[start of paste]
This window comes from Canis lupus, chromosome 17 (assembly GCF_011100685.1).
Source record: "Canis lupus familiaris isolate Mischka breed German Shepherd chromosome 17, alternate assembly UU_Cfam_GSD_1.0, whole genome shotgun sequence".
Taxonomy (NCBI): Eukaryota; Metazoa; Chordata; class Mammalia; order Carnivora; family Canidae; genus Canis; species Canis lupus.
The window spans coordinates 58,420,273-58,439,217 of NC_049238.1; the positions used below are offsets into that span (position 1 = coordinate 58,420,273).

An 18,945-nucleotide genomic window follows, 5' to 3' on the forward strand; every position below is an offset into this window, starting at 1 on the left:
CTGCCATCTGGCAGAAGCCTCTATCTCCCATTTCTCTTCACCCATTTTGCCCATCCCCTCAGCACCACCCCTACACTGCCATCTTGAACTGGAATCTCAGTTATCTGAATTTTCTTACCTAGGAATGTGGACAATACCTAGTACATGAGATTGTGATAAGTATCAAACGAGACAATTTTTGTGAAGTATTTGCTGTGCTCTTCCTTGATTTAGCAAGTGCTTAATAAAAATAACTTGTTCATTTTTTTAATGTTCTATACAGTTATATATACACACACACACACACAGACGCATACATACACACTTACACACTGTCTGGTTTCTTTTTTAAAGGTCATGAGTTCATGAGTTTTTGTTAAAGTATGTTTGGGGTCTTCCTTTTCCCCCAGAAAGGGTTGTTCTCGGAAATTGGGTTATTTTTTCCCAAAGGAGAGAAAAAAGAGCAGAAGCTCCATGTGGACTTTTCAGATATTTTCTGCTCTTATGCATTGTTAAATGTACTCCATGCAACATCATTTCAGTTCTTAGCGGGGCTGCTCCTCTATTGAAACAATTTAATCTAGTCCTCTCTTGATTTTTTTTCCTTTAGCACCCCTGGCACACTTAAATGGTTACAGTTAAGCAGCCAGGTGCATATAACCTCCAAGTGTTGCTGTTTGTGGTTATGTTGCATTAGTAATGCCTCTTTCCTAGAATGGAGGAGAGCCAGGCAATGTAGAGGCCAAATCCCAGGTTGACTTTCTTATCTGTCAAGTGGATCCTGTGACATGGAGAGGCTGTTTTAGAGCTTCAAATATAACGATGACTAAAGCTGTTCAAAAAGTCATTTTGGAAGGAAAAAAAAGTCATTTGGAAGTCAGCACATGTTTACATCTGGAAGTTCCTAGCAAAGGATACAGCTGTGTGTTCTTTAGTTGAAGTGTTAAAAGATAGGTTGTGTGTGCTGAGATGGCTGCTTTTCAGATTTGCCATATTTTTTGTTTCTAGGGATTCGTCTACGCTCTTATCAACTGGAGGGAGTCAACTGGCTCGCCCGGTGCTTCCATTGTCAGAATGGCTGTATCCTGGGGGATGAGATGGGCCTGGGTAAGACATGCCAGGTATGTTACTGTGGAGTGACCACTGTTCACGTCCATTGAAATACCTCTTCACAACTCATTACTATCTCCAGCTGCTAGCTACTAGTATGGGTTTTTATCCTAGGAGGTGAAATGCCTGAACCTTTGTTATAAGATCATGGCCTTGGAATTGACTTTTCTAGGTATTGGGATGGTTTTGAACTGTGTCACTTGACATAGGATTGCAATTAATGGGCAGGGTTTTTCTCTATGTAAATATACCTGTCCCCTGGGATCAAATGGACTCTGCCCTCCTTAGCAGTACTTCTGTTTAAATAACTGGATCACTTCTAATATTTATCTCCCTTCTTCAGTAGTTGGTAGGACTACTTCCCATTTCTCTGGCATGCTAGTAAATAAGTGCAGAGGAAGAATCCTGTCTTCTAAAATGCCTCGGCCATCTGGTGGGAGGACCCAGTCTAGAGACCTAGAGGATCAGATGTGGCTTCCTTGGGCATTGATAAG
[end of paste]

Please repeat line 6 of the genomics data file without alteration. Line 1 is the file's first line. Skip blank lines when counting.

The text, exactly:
CTGCCATCTGGCAGAAGCCTCTATCTCCCATTTCTCTTCACCCATTTTGCCCATCCCCTCAGCACCACCCCTACACTGCCATCTTGAACTGGAATCTCAGTTATCTGAATTTTCTTACCTAGGAATGTGGACAATACCTAGTACATGAGATTGTGATAAGTATCAAACGAGACAATTTTTGTGAAGTATTTGCTGTGCTCTTCCTTGATTTAGCAAGTGCTTAATAAAAATAACTTGTTCATTTTTTTAATGTTCTATACAGTTATATATACACACACACACACACAGACGCATACATACACACTTACACACTGTCTGGTTTCTTTTTTAAAGGTCATGAGTTCATGAGTTTTTGTTAAAGTATGTTTGGGGTCTTCCTTTTCCCCCAGAAAGGGTTGTTCTCGGAAATTGGGTTATTTTTTCCCAAAGGAGAGAAAAAAGAGCAGAAGCTCCATGTGGACTTTTCAGATATTTTCTGCTCTTATGCATTGTTAAATGTACTCCATGCAACATCATTTCAGTTCTTAGCGGGGCTGCTCCTCTATTGAAACAATTTAATCTAGTCCTCTCTTGATTTTTTTTCCTTTAGCACCCCTGGCACACTTAAATGGTTACAGTTAAGCAGCCAGGTGCATATAACCTCCAAGTGTTGCTGTTTGTGGTTATGTTGCATTAGTAATGCCTCTTTCCTAGAATGGAGGAGAGCCAGGCAATGTAGAGGCCAAATCCCAGGTTGACTTTCTTATCTGTCAAGTGGATCCTGTGACATGGAGAGGCTGTTTTAGAGCTTCAAATATAACGATGACTAAAGCTGTTCAAAAAGTCATTTTGGAAGGAAAAAAAAGTCATTTGGAAGTCAGCACATGTTTACATCTGGAAGTTCCTAGCAAAGGATACAGCTGTGTGTTCTTTAGTTGAAGTGTTAAAAGATAGGTTGTGTGTGCTGAGATGGCTGCTTTTCAGATTTGCCATATTTTTTGTTTCTAGGGATTCGTCTACGCTCTTATCAACTGGAGGGAGTCAACTGGCTCGCCCGGTGCTTCCATTGTCAGAATGGCTGTATCCTGGGGGATGAGATGGGCCTGGGTAAGACATGCCAGGTATGTTACTGTGGAGTGACCACTGTTCACGTCCATTGAAATACCTCTTCACAACTCATTACTATCTCCAGCTGCTAGCTACTAGTATGGGTTTTTATCCTAGGAGGTGAAATGCCTGAACCTTTGTTATAAGATCATGGCCTTGGAATTGACTTTTCTAGGTATTGGGATGGTTTTGAACTGTGTCACTTGACATAGGATTGCAATTAATGGGCAGGGTTTTTCTCTATGTAAATATACCTGTCCCCTGGGATCAAATGGACTCTGCCCTCCTTAGCAGTACTTCTGTTTAAATAACTGGATCACTTCTAATATTTATCTCCCTTCTTCAGTAGTTGGTAGGACTACTTCCCATTTCTCTGGCATGCTAGTAAATAAGTGCAGAGGAAGAATCCTGTCTTCTAAAATGCCTCGGCCATCTGGTGGGAGGACCCAGTCTAGAGACCTAGAGGATCAGATGTGGCTTCCTTGGGCATTGATAAG